Looking into that case and the underlying cases it's based on, the flaw is not the defendant answering without indicating arbitration but the defendant decides to enter counterclaims in the answer for the court to decide. The other problem for that defendant was "Like any other contract provision, though, arbitration may be waived before suit is even filed if "under the totality of the circumstances, the defaulting party has acted inconsistently with the arbitration right."

A defendant answering then entering discovery to be provided an agreement should also not waive arbitration if the defendant doesn't know arbitration is part of the agreement although a Plaintiff would probably like to use the phrase "filing an answer without claiming the action should be referred to arbitration is inconsistent with asserting an arbitration right and waives the right to arbitrate."

I noticed the cases also state it's apparent a Plaintiff waives their right to arb merely by bringing the case in court but they like to write their cardmember agreements with phrasing that they can move them to arbitration when it's in their benefit.

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@CCRP626

Where did it say that Bland filed counterclaims? 

My post was based upon the suggestion that in FL the filing of an answer can waive the right to arbitrate.  I cited precedent that shows that's not the case. 

 

 

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2 minutes ago, BV80 said:

Where did it say that Bland filed counterclaims? 

My post was based upon the suggestion that in FL the filing of an answer can waive the right to arbitrate.  I cited precedent that shows that's not the case. 

The underlying cases that piece of the Bland decision come from do. Bland had many things going against him though which the dissenting judge picked apart. They even tried to say years of settlement negotiations in the past without any mention of arb waived his rights. As long as the answer doesn't attack the merits of the case, answering without indicating arb in that answer doesn't give away your rights to arb in Florida. The dissenting Judge has an interesting read.

 

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@CCRP626

I understand all of that.   The case law I cited was merely to point out that, unlike previously suggested, filing an answer does not waive the right to arbitrate.

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@BV80 found this case which is pretty interesting since it's not only Pro Se but he got an appeal court to uphold his use of counterclaims as not waiving his rights to arbitration after the trial court tried to turn him down through every stage from Motion to Dismiss and Motion To Compel.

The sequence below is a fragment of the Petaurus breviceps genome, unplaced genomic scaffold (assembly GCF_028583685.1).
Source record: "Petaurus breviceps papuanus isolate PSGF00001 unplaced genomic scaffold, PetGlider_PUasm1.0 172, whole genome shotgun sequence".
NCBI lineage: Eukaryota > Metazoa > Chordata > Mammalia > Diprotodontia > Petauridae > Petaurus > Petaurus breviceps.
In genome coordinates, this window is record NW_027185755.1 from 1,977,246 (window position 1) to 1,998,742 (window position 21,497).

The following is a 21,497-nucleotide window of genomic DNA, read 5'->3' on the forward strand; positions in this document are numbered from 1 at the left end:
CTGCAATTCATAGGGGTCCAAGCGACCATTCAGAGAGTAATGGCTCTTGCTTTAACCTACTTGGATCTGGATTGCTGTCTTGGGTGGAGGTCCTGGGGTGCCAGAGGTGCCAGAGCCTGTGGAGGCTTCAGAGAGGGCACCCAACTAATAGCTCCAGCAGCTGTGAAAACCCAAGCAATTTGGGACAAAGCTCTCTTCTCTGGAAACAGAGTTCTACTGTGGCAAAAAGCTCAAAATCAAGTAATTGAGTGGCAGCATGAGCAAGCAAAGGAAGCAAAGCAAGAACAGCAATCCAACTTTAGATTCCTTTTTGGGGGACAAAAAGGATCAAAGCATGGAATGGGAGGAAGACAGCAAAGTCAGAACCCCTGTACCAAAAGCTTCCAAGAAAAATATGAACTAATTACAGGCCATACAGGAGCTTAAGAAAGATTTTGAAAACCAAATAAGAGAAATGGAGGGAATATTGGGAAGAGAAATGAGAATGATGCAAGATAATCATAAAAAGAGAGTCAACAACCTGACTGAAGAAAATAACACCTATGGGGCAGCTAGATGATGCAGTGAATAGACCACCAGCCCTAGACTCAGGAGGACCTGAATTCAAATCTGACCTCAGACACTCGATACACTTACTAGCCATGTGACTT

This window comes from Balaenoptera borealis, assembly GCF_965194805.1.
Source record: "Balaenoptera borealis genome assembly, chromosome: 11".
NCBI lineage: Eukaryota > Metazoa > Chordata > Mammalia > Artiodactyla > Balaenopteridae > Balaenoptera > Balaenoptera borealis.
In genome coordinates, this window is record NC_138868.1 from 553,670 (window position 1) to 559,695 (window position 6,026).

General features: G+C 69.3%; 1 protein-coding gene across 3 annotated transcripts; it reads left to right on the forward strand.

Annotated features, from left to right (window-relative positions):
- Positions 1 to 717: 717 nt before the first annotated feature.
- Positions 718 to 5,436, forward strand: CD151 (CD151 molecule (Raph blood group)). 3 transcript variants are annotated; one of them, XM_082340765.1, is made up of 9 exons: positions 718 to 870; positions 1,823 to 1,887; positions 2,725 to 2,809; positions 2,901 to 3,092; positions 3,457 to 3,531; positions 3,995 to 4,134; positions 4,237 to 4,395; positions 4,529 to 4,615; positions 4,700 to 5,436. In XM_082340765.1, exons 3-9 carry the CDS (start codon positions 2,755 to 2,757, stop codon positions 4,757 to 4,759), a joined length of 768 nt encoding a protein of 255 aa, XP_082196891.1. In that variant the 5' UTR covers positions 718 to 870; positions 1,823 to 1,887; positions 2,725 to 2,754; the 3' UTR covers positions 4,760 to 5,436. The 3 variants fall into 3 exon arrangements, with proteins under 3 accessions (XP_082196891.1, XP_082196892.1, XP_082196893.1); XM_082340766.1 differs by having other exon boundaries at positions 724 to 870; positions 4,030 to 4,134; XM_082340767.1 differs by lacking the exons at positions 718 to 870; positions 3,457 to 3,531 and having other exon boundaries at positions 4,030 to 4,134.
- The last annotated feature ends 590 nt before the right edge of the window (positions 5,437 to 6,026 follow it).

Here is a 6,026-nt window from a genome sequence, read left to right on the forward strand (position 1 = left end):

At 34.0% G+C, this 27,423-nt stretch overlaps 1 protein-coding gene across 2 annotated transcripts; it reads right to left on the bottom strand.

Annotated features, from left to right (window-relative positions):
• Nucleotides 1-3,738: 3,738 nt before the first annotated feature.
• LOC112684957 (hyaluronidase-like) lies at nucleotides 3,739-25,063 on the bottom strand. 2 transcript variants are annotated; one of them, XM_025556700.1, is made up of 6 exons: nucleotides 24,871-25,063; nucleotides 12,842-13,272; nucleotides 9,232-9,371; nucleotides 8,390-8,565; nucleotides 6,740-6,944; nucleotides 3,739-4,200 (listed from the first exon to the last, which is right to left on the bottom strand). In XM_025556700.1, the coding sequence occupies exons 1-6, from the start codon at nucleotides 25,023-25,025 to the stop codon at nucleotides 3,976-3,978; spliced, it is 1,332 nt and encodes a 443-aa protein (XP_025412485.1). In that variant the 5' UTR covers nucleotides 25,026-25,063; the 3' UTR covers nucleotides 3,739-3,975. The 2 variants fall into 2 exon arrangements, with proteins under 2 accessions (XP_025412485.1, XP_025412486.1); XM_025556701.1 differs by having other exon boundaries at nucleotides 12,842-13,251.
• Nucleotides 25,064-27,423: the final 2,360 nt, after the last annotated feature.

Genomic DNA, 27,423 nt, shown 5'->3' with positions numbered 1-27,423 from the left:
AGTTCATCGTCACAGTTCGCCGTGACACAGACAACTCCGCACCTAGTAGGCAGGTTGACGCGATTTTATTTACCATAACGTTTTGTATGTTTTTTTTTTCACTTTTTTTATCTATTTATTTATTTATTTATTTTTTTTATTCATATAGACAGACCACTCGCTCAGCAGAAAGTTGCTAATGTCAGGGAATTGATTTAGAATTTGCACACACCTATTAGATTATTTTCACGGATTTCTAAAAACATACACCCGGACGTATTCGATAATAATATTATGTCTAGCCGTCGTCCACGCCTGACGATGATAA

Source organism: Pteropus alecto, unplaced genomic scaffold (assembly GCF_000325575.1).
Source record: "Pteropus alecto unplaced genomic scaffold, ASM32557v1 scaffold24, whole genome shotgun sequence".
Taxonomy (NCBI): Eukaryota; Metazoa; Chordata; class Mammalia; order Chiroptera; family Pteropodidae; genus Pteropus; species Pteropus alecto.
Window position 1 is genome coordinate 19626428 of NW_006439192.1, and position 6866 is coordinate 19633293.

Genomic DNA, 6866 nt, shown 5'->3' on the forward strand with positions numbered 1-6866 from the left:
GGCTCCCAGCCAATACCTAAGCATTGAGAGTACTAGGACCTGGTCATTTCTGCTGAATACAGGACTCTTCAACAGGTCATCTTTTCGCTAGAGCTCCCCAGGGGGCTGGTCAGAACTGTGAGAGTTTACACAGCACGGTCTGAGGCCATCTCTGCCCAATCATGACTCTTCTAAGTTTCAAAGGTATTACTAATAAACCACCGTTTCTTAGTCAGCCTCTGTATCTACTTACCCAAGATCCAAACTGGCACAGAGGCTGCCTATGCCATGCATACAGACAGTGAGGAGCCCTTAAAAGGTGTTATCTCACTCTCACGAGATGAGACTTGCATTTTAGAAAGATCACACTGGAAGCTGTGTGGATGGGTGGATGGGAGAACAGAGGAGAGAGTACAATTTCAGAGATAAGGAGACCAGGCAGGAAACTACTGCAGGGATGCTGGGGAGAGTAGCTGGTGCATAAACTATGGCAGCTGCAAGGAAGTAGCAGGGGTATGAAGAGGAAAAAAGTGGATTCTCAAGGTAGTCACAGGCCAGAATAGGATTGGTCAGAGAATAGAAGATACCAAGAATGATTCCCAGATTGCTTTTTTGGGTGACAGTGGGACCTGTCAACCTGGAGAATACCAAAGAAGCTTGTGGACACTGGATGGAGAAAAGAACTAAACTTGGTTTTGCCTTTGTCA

Price v. Fax Recovery Systems, Inc., 49 So. 3d 835 - Fla: Dist. Court of Appeals, 4th Dist. 2010

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@texasrocker

 As I've said to other TX OP's, no  one here knows TX collection law and procedure like you do.   I know your other jobs keep you busy.  Thank you for making time to post here.  

@PAGRN   Do whatever texasrocker tells you.  He has helped many OPs win their cases here without arbitration.  But it's up to you to decide whether to arbitrate or litigate your case .  And stay calm and focused.   You're  going to be all right.

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Took @texasrocker advice.  Answer is in & copy mailed to attorney.  Had to drive through a tornado warning to get there, but I can breathe and sleep tonight.  Then figure out the next step!! Thanks for all of your awesome support @texasrocker & others.  It is really appreciated. 

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@CCRP626

On 3/6/2016 at 6:44 PM, CCRP626 said:

@BV80 found this case which is pretty interesting since it's not only Pro Se but he got an appeal court to uphold his use of counterclaims as not waiving his rights to arbitration after the trial court tried to turn him down through every stage from Motion to Dismiss and Motion To Compel.

Price v. Fax Recovery Systems, Inc., 49 So. 3d 835 - Fla: Dist. Court of Appeals, 4th Dist. 2010

I just read the ruling (I should have read it before).   The reason the court ruled Price didn't waive the right to arbitrate is because, before answering the complaint and asserting counterclaims, he filed a motion to dismiss and compel arbitration and also included arbitration as a defense when he did file an answer.

"The only question in this case is whether Price has waived his arbitration right by filing his counterclaim.   We hold that he did not because Price properly asserted his right to arbitrate by filing both a motion to dismiss and a motion to compel arbitration prior to filing his responsive pleading and counterclaim, and again asserted his right to arbitrate in the form of an affirmative defense."